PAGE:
Given its tank-like proportions, the fact that the Hummer was initially developed as a military vehicle probably won’t come as much of a surprise. Some may point out that these enormous, cartoonishly rugged SUVs are better suited to the battlefield than civilian roads. But when did Hummers first emerge, and how have they evolved over the years?
The Hummer evolved from the military Humvee (High Mobility Multipurpose Wheeled Vehicle), a model first used by the US military in Panama in 1989 and then used frequently during the Gulf War of 1990-1991. The Humvee’s rugged build and stability off-road made it a mainstay of US military operations in the Middle East for several years.
In 1992, the Humvee was rebranded for civilian use as the Hummer. With its lumbering ex-military build and rugged design, the vehicle swiftly became a favourite of ‘macho’ men, even briefly being advertised with the slogan, ‘reclaim your masculinity’.
Here’s the story of how a robust military vehicle made its way to city streets across America.
A tough vehicle for tough guys
Perhaps fittingly, the Hummer’s reputation as the ultimate tough guy vehicle was driven by the enthusiastic endorsement of Hollywood’s ultimate tough guy, Arnold Schwarzenegger. Inspired by a military convoy he spotted while filming Kindergarten Cop in Oregon, the action movie star became a huge fan in the early 1990s. In fact, he was so smitten that he contacted the manufacturer, AM General, to share his passion for the Humvee, insisting that it should be made available to the public.
That the future Governor of California didn’t regard the Humvee’s gas-guzzling performance (the average fuel efficiency of a military-grade Humvee is around 4 mpg on city streets) as a barrier to commercial success says a lot about changing attitudes to fuel economy.
In addition to its ravenous petrol consumption, the Humvee was, in many ways, wildly impractical for everyday use by civilian drivers, but Schwarzenegger’s wishes were nonetheless realised in 1992 when AM General began selling a civilian version of the M998 Humvee.
The new civilian model, rebranded as the Hummer, wasn’t much different to the vehicle that had been deployed in Operation Desert Storm and, initially, sales stalled: AM General didn’t seem to know how to market its expensive, needlessly hulking ex-military road hog. Considering its price point, the Hummer was unrefined and lacked most of the creature comforts you’d expect to find in a luxury vehicle. But, when General Motors bought the brand from AM General in 1999, these apparent shortcomings were reframed as signifiers of macho authenticity.
General Motors decided to embrace the Hummer’s tough image and position it as the ultimate vehicle for macho men. With its rugged, no-frills design, intimidating proportions and military aesthetic, the Hummer became an alpha male totem in a metrosexual age.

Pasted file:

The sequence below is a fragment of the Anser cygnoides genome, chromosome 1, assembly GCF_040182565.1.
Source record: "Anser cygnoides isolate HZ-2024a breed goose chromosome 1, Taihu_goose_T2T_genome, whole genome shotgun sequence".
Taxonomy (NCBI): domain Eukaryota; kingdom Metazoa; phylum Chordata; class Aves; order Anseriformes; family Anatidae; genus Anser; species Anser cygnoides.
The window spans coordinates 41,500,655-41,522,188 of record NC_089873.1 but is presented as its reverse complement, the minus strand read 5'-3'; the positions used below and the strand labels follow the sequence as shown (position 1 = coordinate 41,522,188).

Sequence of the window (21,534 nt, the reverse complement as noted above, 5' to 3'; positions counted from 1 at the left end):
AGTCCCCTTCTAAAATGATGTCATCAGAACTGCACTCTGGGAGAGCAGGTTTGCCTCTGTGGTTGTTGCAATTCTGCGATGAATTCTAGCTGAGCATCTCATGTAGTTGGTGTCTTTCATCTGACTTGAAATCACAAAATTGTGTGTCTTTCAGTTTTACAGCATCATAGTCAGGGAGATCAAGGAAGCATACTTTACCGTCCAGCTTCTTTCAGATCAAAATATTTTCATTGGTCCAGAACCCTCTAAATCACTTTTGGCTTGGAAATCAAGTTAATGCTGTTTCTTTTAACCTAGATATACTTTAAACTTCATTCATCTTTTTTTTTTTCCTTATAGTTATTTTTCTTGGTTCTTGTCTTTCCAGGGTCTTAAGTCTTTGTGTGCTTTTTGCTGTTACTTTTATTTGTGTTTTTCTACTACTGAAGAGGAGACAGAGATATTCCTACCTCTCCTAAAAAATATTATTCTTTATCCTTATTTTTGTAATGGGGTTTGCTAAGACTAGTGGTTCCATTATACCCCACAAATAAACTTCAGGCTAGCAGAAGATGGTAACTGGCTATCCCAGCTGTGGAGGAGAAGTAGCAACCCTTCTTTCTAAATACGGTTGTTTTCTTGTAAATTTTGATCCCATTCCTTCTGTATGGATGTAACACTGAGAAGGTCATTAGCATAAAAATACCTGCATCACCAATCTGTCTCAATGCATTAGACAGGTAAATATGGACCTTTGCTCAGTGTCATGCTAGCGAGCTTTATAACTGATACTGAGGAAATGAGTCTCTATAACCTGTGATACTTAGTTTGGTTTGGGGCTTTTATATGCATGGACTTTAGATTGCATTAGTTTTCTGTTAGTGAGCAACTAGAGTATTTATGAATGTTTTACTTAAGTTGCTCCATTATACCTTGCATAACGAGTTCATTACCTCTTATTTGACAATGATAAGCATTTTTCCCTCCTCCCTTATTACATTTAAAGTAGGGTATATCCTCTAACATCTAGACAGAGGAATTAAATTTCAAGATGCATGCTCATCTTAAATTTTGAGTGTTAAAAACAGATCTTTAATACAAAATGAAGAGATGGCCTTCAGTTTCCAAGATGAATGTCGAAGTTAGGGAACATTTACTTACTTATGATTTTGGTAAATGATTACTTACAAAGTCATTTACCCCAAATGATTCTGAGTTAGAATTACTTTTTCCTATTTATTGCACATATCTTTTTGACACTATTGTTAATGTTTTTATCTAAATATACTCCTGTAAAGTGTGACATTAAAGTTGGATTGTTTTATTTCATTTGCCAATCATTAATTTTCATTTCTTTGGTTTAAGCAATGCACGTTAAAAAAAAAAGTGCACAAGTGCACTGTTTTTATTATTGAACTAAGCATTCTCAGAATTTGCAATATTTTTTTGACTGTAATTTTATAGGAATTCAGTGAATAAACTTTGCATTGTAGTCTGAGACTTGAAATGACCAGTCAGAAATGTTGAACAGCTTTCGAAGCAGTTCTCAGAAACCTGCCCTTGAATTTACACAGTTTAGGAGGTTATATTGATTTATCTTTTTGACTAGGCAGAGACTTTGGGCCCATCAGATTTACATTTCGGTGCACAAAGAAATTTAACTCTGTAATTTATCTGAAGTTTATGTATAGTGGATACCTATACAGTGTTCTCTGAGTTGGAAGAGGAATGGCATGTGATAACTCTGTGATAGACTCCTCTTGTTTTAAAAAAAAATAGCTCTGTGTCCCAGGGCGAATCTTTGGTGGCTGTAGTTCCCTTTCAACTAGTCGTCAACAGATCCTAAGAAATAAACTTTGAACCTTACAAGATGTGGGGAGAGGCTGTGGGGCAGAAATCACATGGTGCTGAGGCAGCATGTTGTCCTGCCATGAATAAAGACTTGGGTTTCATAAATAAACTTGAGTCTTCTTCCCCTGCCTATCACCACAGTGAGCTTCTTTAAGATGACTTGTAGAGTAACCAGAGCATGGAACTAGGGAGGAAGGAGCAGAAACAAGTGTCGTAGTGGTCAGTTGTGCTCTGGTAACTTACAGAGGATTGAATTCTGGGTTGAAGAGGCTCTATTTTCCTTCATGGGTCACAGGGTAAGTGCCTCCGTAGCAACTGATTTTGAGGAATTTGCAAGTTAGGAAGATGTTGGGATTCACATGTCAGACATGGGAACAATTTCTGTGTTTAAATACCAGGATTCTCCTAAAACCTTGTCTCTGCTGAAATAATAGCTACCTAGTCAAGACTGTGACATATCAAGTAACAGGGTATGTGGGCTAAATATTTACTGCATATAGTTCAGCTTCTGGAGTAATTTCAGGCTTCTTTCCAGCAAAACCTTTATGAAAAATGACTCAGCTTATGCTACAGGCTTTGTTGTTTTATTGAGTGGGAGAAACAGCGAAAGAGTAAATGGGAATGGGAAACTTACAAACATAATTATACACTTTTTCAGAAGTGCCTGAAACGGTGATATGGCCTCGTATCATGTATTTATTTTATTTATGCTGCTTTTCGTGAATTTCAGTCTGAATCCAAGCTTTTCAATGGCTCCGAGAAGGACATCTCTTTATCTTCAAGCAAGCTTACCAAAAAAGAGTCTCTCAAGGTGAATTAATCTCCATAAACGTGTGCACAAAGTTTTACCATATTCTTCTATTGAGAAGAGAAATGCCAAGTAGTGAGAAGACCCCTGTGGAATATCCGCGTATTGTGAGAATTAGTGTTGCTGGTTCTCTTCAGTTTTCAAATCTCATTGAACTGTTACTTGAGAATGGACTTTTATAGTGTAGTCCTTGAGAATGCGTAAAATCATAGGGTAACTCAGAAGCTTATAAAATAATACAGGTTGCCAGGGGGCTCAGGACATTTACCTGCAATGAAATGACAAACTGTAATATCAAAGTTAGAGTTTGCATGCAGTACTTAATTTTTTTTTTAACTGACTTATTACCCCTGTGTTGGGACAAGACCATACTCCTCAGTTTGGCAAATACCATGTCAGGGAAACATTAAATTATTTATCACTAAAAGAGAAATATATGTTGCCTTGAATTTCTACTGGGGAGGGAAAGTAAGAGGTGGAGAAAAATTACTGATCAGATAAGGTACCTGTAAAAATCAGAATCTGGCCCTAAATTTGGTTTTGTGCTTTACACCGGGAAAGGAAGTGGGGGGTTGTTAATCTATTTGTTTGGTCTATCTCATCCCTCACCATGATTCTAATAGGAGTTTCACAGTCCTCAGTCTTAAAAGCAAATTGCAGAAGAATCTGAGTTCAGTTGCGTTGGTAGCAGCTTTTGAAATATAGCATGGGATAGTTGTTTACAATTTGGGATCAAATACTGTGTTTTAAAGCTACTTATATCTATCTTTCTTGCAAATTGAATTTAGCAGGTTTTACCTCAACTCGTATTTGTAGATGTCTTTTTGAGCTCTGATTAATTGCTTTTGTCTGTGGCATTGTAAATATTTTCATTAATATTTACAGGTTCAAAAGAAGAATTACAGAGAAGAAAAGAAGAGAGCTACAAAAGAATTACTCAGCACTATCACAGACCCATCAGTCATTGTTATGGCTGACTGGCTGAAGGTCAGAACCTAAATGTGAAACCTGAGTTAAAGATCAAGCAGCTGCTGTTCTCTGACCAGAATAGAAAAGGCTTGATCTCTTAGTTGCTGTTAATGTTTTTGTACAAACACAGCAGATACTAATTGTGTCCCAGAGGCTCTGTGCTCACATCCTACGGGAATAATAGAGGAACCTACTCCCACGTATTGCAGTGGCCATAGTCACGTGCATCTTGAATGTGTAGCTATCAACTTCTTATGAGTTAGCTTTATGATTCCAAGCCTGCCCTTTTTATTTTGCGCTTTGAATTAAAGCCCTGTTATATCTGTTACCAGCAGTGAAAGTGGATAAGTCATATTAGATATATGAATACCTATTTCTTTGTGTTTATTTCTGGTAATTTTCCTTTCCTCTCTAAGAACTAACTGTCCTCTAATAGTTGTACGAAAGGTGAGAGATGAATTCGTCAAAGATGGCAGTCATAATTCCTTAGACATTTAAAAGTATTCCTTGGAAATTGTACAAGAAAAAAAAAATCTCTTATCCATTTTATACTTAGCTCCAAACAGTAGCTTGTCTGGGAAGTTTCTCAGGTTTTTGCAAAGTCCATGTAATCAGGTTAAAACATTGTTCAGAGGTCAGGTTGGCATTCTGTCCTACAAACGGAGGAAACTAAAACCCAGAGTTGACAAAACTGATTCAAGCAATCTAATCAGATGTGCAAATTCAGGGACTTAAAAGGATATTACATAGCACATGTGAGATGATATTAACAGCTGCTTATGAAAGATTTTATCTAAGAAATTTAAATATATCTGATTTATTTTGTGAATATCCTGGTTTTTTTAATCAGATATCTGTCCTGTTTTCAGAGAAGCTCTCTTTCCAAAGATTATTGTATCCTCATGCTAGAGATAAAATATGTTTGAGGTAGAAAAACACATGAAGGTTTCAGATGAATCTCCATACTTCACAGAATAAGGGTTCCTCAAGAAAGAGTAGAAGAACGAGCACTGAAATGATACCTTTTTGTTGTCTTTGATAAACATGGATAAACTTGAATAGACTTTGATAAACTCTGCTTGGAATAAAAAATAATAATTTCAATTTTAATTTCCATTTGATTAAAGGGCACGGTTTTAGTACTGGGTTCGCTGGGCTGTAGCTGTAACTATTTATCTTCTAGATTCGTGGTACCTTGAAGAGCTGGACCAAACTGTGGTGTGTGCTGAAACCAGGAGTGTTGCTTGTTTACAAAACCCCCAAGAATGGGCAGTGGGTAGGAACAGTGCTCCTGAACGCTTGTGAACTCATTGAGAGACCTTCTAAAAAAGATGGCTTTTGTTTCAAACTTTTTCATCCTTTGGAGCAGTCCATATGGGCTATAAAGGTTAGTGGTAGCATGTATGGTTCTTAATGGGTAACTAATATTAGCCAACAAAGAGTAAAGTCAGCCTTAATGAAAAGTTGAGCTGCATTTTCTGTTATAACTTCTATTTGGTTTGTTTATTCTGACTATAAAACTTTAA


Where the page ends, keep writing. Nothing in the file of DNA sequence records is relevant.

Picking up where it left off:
General Motors even employed the tagline ‘reclaim your masculinity’ in its Hummer advertising before criticism prompted a switch to ‘restore the balance’. The softened language may have been less overt, but the message was still clear: the Hummer was being presented as an antidote to a perceived crisis in masculinity.
The Hummer may have become something of a macho affectation, but the original military-grade Humvee’s iconic design was purely practical. The High Mobility Multipurpose Wheeled Vehicle or HMMWV (Humvee is a colloquialism) was conceived by the US Army as a versatile modernisation of Jeep trucks like the M715 and the Commercial Utility Cargo Vehicle (CUCV).
When it emerged in the early 1980s, the HMMWV was seen as a jack-of-all-trades solution that could supplant a variety of outmoded tactical vehicles.
The original Humvee, a (relatively) lightweight, diesel-powered, four-wheel-drive tactical vehicle, is a particularly adept off-roader that performs well over a variety of treacherous terrains thanks to its stabilising 7-foot width and a host of design features, including independent double-wishbone suspension units and helical gear-reduction hubs for better ground clearance. It proved to be well-suited to Middle Eastern desert conditions and became a familiar sight during the 1991 Gulf War.
Despite its lack of armour, the Humvee’s rugged build and all-terrain capabilities made it an effective tactical workhorse. But the Humvee’s limitations in front-line battle situations became increasingly problematic over recent decades. It was particularly prone in urban conflict scenarios when all too often became a sitting duck for insurgents.
These vulnerabilities were increasingly exposed as unconventional warfare became more commonplace and it has largely been usurped by MRAP (Mine-Resistant Ambush Protected) vehicles that are designed to withstand Improvised Explosive Device (IED) attacks and ambushes.